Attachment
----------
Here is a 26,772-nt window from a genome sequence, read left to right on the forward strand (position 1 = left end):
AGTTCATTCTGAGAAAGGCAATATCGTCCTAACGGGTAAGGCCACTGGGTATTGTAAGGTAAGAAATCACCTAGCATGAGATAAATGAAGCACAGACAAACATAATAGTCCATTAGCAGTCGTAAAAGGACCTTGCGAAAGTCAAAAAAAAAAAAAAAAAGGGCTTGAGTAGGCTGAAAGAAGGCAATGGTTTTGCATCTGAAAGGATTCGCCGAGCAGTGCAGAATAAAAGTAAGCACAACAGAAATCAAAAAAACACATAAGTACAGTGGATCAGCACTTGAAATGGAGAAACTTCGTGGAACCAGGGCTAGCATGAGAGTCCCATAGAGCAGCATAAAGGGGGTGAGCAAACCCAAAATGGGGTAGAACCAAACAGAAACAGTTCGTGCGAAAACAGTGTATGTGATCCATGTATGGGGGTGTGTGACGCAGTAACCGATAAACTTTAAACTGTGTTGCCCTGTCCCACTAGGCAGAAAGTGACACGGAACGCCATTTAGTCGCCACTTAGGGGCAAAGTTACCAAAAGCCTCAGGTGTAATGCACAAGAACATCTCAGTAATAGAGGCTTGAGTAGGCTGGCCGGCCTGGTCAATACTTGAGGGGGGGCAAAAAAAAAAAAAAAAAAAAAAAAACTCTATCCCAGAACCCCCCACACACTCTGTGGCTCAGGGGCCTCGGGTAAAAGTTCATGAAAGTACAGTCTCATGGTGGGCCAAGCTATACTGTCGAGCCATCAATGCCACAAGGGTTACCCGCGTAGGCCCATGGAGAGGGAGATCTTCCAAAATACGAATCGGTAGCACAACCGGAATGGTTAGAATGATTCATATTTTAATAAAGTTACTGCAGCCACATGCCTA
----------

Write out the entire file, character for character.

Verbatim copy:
Here is a 26,772-nt window from a genome sequence, read left to right on the forward strand (position 1 = left end):
AGTTCATTCTGAGAAAGGCAATATCGTCCTAACGGGTAAGGCCACTGGGTATTGTAAGGTAAGAAATCACCTAGCATGAGATAAATGAAGCACAGACAAACATAATAGTCCATTAGCAGTCGTAAAAGGACCTTGCGAAAGTCAAAAAAAAAAAAAAAAAGGGCTTGAGTAGGCTGAAAGAAGGCAATGGTTTTGCATCTGAAAGGATTCGCCGAGCAGTGCAGAATAAAAGTAAGCACAACAGAAATCAAAAAAACACATAAGTACAGTGGATCAGCACTTGAAATGGAGAAACTTCGTGGAACCAGGGCTAGCATGAGAGTCCCATAGAGCAGCATAAAGGGGGTGAGCAAACCCAAAATGGGGTAGAACCAAACAGAAACAGTTCGTGCGAAAACAGTGTATGTGATCCATGTATGGGGGTGTGTGACGCAGTAACCGATAAACTTTAAACTGTGTTGCCCTGTCCCACTAGGCAGAAAGTGACACGGAACGCCATTTAGTCGCCACTTAGGGGCAAAGTTACCAAAAGCCTCAGGTGTAATGCACAAGAACATCTCAGTAATAGAGGCTTGAGTAGGCTGGCCGGCCTGGTCAATACTTGAGGGGGGGCAAAAAAAAAAAAAAAAAAAAAAAAACTCTATCCCAGAACCCCCCACACACTCTGTGGCTCAGGGGCCTCGGGTAAAAGTTCATGAAAGTACAGTCTCATGGTGGGCCAAGCTATACTGTCGAGCCATCAATGCCACAAGGGTTACCCGCGTAGGCCCATGGAGAGGGAGATCTTCCAAAATACGAATCGGTAGCACAACCGGAATGGTTAGAATGATTCATATTTTAATAAAGTTACTGCAGCCACATGCCTA